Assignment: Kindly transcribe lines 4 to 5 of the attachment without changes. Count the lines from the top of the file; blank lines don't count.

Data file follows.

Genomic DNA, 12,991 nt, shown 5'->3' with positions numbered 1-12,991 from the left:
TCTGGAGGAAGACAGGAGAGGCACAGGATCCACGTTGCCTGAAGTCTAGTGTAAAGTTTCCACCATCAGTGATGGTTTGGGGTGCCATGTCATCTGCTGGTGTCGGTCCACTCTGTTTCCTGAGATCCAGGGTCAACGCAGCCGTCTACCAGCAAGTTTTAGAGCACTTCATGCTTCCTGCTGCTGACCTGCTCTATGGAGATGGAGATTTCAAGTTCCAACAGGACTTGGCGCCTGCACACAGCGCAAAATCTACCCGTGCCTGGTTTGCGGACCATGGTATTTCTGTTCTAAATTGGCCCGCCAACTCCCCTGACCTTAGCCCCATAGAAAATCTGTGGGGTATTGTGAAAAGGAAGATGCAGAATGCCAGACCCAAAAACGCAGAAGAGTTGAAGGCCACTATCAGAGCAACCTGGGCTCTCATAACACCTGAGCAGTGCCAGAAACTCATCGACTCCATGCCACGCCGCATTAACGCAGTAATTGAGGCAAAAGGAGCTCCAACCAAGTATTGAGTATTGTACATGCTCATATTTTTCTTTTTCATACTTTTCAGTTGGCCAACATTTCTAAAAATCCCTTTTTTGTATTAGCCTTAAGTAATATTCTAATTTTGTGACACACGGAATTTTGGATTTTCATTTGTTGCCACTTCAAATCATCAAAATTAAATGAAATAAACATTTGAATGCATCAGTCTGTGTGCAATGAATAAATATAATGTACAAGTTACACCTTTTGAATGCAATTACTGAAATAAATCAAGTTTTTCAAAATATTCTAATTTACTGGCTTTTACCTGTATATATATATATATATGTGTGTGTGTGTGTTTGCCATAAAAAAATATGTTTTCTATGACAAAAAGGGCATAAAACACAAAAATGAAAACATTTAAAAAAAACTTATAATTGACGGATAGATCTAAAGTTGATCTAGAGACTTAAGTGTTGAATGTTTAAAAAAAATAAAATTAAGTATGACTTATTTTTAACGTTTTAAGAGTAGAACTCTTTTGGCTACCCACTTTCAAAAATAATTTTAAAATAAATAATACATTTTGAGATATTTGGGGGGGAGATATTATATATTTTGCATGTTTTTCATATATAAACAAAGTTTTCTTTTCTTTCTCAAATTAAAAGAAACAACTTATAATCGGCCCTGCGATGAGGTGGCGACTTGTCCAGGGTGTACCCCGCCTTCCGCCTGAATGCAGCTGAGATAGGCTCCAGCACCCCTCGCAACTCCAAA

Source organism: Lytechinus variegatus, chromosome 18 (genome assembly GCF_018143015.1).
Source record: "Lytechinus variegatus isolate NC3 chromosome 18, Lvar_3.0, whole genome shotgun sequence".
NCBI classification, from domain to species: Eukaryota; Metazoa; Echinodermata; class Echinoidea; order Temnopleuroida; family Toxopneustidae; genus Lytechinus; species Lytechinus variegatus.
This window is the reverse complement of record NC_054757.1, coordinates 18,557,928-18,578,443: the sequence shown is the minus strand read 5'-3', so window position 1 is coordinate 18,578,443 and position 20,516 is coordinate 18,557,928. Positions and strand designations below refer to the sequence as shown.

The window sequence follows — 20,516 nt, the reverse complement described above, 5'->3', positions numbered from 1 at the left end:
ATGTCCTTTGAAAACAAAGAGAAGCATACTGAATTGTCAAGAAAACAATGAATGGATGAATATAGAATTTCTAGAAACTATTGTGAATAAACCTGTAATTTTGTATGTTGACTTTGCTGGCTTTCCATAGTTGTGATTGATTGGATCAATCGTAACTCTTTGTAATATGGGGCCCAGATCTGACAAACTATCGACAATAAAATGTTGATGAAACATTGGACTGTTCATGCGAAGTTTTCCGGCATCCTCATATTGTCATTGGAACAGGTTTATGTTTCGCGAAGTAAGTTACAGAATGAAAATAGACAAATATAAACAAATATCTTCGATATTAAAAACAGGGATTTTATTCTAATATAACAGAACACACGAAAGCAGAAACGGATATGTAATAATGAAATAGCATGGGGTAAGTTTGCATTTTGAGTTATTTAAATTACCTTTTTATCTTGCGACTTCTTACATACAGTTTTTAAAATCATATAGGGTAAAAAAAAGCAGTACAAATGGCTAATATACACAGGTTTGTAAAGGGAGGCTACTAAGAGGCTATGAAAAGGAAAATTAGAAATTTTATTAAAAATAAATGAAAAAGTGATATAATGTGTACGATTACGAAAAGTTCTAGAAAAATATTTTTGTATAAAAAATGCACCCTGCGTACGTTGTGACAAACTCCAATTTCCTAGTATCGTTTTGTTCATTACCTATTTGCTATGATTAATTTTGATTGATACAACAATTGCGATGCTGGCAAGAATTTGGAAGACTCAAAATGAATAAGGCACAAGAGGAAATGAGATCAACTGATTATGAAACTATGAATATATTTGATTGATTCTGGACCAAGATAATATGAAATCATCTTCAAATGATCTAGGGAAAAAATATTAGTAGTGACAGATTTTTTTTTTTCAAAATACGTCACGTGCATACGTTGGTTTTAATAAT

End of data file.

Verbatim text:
Source record: "Lytechinus variegatus isolate NC3 chromosome 18, Lvar_3.0, whole genome shotgun sequence".
NCBI classification, from domain to species: Eukaryota; Metazoa; Echinodermata; class Echinoidea; order Temnopleuroida; family Toxopneustidae; genus Lytechinus; species Lytechinus variegatus.